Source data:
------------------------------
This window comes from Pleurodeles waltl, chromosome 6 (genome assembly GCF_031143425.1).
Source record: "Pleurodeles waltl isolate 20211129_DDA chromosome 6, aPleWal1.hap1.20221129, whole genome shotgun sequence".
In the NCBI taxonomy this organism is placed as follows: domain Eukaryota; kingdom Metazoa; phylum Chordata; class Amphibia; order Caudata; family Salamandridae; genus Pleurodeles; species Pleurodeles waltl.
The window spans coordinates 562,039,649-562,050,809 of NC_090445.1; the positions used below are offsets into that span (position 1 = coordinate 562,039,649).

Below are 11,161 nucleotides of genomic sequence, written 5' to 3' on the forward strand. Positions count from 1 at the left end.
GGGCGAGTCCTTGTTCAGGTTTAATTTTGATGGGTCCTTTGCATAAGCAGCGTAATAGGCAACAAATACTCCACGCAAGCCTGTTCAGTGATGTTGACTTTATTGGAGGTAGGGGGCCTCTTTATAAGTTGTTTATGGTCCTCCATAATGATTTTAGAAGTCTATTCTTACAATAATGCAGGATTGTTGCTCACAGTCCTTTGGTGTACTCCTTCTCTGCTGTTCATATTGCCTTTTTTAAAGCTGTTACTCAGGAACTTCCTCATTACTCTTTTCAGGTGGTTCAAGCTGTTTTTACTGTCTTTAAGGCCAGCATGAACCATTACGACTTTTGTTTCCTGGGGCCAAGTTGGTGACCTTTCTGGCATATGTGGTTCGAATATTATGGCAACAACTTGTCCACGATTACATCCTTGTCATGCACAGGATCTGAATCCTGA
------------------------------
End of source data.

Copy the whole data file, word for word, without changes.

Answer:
This window comes from Pleurodeles waltl, chromosome 6 (genome assembly GCF_031143425.1).
Source record: "Pleurodeles waltl isolate 20211129_DDA chromosome 6, aPleWal1.hap1.20221129, whole genome shotgun sequence".
In the NCBI taxonomy this organism is placed as follows: domain Eukaryota; kingdom Metazoa; phylum Chordata; class Amphibia; order Caudata; family Salamandridae; genus Pleurodeles; species Pleurodeles waltl.
The window spans coordinates 562,039,649-562,050,809 of NC_090445.1; the positions used below are offsets into that span (position 1 = coordinate 562,039,649).

Below are 11,161 nucleotides of genomic sequence, written 5' to 3' on the forward strand. Positions count from 1 at the left end.
GGGCGAGTCCTTGTTCAGGTTTAATTTTGATGGGTCCTTTGCATAAGCAGCGTAATAGGCAACAAATACTCCACGCAAGCCTGTTCAGTGATGTTGACTTTATTGGAGGTAGGGGGCCTCTTTATAAGTTGTTTATGGTCCTCCATAATGATTTTAGAAGTCTATTCTTACAATAATGCAGGATTGTTGCTCACAGTCCTTTGGTGTACTCCTTCTCTGCTGTTCATATTGCCTTTTTTAAAGCTGTTACTCAGGAACTTCCTCATTACTCTTTTCAGGTGGTTCAAGCTGTTTTTACTGTCTTTAAGGCCAGCATGAACCATTACGACTTTTGTTTCCTGGGGCCAAGTTGGTGACCTTTCTGGCATATGTGGTTCGAATATTATGGCAACAACTTGTCCACGATTACATCCTTGTCATGCACAGGATCTGAATCCTGA